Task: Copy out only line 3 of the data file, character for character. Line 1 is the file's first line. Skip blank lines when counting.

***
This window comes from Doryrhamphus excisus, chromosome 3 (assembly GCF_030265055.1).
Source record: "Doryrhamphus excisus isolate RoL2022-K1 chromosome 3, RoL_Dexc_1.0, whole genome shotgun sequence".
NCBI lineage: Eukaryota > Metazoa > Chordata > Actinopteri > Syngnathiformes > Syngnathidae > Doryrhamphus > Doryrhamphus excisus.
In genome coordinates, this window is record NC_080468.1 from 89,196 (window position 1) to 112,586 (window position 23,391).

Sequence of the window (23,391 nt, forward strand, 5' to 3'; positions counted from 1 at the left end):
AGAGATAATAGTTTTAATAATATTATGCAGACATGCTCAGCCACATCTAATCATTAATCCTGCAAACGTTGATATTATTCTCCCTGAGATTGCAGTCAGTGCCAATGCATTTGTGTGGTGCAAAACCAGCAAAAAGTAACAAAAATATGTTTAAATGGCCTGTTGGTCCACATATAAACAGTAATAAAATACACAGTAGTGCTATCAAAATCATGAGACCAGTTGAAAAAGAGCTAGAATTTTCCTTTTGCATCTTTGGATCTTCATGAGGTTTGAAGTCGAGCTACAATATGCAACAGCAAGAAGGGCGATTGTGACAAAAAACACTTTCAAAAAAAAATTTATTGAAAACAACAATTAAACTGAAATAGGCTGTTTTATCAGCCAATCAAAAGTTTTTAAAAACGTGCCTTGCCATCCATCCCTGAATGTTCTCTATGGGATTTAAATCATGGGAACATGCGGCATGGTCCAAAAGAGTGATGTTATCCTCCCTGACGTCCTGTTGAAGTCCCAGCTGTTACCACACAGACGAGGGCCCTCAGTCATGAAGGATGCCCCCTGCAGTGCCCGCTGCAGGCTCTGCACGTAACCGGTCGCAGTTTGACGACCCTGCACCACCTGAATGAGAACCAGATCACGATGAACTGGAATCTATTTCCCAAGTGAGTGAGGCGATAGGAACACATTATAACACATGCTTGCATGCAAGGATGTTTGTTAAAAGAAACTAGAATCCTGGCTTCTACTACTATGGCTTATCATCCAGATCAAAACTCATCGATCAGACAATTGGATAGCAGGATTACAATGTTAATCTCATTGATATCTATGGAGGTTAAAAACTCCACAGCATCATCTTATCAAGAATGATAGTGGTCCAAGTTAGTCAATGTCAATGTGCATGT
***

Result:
NCBI lineage: Eukaryota > Metazoa > Chordata > Actinopteri > Syngnathiformes > Syngnathidae > Doryrhamphus > Doryrhamphus excisus.